A Companion to Greek Mythology by Ken Dowden, Niall Livingstone

By Ken Dowden, Niall Livingstone

A spouse to Greek Mythology offers a chain of essays that discover the phenomenon of Greek delusion from its origins in shared Indo-European tale styles and the Greeks’ contacts with their japanese Mediterranean neighbours via its improvement as a shared language and thought-system for the Greco-Roman global.

  • Features essays from a prestigious foreign workforce of literary experts
  • Includes insurance of Greek myth’s intersection with background, philosophy and religion
  • Introduces readers to subject matters in mythology which are frequently inaccessible to non-specialists
  • Addresses the Hellenistic and Roman classes in addition to Archaic and Classical Greece

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Every paragraph of Bremmer’s chapter encapsulates something worth study in its own right as part of the history of Greek mythology and part of the ideas we and our modern intellectual forebears have lived through in order to build, or maybe weave, the subject we now study. indd 19 2/2/2011 9:46:11 AM 20 Approaching Myth It may seem to some readers that the history of a subject like mythology is a history of its errors and mistakes, of ideas now exploded. But every exploded idea teaches us something and forms part of the fabric.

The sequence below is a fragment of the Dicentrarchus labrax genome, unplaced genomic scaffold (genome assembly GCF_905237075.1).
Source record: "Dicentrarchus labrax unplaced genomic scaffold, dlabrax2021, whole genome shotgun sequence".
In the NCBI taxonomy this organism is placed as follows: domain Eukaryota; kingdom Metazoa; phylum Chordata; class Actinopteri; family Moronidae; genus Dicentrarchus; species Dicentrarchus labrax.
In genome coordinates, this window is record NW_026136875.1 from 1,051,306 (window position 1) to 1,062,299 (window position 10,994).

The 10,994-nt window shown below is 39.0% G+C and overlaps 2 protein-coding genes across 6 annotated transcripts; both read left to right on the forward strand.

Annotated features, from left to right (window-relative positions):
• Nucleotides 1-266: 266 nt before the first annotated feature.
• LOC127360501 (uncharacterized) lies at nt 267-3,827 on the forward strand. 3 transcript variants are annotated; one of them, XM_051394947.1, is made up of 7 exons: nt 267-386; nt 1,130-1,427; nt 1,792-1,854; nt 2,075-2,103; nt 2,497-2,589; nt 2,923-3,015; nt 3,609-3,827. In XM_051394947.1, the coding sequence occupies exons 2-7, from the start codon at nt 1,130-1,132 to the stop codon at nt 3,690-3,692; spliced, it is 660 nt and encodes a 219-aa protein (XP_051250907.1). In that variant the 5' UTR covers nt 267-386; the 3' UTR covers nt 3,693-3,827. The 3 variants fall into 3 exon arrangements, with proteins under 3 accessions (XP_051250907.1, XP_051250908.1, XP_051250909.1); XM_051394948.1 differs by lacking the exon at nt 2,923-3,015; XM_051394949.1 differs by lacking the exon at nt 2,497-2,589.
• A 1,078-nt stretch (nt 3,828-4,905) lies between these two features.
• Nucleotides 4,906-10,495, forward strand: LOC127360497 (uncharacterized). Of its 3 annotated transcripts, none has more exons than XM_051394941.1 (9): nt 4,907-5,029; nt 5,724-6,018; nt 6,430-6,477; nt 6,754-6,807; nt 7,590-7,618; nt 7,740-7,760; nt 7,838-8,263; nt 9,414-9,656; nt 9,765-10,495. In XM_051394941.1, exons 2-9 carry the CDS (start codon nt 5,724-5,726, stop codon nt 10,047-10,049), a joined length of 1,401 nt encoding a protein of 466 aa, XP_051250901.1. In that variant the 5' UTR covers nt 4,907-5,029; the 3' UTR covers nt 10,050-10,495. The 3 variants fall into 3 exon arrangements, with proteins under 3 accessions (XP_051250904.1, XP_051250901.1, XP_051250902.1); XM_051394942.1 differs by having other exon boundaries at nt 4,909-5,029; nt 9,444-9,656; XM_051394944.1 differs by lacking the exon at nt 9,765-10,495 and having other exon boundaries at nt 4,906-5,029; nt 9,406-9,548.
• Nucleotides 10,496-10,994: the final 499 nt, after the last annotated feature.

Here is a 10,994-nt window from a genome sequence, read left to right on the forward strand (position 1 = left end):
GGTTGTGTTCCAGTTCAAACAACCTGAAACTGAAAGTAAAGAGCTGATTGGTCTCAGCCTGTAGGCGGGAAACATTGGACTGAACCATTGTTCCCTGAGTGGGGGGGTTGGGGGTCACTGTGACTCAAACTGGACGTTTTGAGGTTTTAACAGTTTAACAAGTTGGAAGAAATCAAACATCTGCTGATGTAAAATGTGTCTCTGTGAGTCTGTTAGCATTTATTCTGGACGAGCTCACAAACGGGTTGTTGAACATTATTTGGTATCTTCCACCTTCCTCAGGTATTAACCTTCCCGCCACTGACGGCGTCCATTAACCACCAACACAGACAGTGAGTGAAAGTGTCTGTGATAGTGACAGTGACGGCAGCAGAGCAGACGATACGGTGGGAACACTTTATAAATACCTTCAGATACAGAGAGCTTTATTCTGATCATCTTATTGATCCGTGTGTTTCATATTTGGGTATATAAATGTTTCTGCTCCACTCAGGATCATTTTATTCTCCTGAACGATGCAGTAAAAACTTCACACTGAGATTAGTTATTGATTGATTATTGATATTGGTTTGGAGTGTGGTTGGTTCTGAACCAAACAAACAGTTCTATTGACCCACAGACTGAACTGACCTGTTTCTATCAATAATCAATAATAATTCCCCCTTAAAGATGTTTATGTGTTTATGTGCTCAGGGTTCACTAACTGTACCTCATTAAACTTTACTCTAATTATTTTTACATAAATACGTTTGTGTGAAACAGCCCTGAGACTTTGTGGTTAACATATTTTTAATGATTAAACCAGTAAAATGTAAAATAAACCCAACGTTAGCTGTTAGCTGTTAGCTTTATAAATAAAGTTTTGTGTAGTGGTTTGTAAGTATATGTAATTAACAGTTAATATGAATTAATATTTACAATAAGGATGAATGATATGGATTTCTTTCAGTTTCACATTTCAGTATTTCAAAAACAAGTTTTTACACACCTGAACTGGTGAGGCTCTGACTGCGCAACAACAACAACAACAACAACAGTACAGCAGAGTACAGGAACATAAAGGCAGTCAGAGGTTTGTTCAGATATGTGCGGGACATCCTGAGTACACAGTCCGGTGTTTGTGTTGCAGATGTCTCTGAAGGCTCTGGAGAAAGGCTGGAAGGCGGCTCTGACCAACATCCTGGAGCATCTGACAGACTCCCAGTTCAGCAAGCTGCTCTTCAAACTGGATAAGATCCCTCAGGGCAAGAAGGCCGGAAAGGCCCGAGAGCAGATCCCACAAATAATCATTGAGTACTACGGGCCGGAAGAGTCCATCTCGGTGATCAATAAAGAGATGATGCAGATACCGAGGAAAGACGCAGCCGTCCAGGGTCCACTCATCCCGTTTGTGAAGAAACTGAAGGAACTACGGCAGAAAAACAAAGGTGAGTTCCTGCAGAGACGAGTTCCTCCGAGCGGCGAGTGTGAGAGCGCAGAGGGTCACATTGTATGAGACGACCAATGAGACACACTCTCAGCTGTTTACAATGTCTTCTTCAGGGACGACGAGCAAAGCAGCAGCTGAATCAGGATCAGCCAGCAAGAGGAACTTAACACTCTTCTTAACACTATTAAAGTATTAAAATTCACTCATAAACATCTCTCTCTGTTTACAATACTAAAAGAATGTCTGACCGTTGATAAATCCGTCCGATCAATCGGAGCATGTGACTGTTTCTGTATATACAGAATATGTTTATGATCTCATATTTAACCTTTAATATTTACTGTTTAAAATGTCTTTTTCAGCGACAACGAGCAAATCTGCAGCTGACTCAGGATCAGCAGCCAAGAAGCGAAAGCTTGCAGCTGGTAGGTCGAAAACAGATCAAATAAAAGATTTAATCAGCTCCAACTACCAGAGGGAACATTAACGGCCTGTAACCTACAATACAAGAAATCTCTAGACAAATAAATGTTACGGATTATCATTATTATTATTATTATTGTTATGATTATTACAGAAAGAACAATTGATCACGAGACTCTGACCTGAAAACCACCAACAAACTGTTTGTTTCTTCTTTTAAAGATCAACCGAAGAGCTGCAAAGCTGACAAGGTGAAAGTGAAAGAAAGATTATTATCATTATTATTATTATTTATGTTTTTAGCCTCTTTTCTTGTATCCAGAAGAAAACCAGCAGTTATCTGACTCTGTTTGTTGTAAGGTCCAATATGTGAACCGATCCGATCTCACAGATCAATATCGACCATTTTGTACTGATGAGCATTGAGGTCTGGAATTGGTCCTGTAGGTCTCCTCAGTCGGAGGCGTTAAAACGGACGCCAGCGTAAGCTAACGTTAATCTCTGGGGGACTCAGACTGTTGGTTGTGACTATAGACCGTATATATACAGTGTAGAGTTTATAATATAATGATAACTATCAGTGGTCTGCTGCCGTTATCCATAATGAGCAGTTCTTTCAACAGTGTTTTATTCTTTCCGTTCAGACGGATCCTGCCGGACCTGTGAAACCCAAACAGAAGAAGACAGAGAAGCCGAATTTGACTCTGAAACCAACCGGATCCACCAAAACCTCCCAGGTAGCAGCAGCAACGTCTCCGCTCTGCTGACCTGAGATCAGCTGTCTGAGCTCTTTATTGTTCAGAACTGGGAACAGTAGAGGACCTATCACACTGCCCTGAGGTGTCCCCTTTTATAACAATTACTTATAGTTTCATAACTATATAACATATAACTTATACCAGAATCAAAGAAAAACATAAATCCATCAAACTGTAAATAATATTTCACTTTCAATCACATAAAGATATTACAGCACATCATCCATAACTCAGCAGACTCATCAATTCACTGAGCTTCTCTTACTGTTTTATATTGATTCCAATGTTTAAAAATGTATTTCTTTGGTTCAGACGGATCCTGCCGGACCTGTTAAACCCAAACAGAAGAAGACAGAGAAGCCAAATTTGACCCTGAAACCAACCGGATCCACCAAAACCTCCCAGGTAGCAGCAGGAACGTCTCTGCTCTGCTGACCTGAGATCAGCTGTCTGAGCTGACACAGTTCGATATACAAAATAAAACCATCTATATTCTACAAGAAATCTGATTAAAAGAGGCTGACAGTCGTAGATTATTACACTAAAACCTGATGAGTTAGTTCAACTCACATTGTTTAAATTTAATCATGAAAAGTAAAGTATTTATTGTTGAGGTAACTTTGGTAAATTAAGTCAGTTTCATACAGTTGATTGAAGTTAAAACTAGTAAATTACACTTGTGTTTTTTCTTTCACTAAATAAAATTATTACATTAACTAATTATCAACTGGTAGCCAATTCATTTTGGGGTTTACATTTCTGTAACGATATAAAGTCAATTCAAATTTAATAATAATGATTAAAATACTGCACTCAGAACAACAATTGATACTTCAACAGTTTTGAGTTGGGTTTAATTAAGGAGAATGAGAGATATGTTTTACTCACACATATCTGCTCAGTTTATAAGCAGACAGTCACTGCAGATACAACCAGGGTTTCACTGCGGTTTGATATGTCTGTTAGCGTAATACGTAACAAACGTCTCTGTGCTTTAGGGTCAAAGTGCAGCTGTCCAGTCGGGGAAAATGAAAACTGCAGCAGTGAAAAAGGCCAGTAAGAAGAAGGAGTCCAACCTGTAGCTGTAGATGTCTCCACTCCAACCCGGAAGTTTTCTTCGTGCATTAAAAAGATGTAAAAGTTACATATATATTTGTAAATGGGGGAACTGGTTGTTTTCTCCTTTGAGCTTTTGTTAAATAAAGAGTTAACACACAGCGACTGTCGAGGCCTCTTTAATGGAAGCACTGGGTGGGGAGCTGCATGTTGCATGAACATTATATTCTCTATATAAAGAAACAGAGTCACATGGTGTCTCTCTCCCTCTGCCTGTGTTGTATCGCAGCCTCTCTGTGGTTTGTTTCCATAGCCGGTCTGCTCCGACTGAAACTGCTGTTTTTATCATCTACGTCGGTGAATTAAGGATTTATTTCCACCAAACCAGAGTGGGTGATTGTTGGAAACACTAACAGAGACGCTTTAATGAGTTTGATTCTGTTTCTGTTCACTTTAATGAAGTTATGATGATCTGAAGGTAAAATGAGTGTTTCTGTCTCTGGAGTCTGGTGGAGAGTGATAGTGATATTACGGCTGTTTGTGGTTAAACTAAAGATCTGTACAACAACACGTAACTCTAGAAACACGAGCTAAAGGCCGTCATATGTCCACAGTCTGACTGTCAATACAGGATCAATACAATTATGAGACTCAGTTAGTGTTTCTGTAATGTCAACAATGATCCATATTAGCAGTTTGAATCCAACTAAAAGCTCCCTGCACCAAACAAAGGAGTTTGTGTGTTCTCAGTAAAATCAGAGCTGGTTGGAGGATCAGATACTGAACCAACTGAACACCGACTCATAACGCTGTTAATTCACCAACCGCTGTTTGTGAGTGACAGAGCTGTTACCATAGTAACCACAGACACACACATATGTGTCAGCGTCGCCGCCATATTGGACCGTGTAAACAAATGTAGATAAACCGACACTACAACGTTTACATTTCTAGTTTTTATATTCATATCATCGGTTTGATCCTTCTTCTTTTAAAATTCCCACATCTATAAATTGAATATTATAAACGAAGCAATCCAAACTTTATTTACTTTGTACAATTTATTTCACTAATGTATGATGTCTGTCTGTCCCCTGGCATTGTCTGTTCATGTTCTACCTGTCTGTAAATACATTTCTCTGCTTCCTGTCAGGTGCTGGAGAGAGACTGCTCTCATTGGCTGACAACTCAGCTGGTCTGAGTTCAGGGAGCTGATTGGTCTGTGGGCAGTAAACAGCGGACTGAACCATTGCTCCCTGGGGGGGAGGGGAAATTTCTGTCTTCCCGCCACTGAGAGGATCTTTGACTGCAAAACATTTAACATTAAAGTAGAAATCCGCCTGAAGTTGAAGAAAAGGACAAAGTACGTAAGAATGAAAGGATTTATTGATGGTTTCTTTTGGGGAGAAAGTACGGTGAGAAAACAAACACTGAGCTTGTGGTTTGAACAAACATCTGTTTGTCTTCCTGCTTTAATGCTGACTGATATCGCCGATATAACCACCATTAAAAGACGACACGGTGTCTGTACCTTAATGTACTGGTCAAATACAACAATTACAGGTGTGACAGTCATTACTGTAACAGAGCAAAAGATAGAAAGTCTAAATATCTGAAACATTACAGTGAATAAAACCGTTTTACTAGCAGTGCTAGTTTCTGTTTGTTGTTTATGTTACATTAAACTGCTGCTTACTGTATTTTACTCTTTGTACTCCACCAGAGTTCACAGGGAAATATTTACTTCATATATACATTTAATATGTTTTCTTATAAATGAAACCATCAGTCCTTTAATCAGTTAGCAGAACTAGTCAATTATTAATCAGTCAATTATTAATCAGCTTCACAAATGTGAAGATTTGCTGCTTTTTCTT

9). Mythology as History As a condition of its being woven into a system, Greek mythology must gain internal links and sequences between its component myths. Thus, genealogy connects one myth with another and gives the illusion of narration in time. The action occurs, too, for the most part in real Greek landscapes. Indeed, geography is a key principle of the organization of the mythological system (see CHS 3, 11). , 1969: ch. 2) – but there remains a sense that the genealogies that reach down from gods to heroes and from heroes to other heroes might in the end cross that gulf and link aristocrats of today to heroes of the past (Graf 1993a: 128–9).

75)4 instead of the Iliad’s quarrel between Agamemnon and Achilles; an expedition of Odysseus with Diomedes to the town of Troy is alluded to in the Odyssey, but is rather different from the spy mission to the camp of the Trojan allies of Iliad 10, where the Trojan spy Dolon and the king Rhesos are killed and Rhesos’ horses stolen. Scholars such as Kakridis (1949) and Severyns (1928)5 paved the way for the critical approach we refer to as ‘Neoanalysis’ (see further CH. 22), which is based on the idea that Homer already knew the traditions which later authors told – in the Kypria, Aithiopis, Iliou Persis and other cyclic epics.

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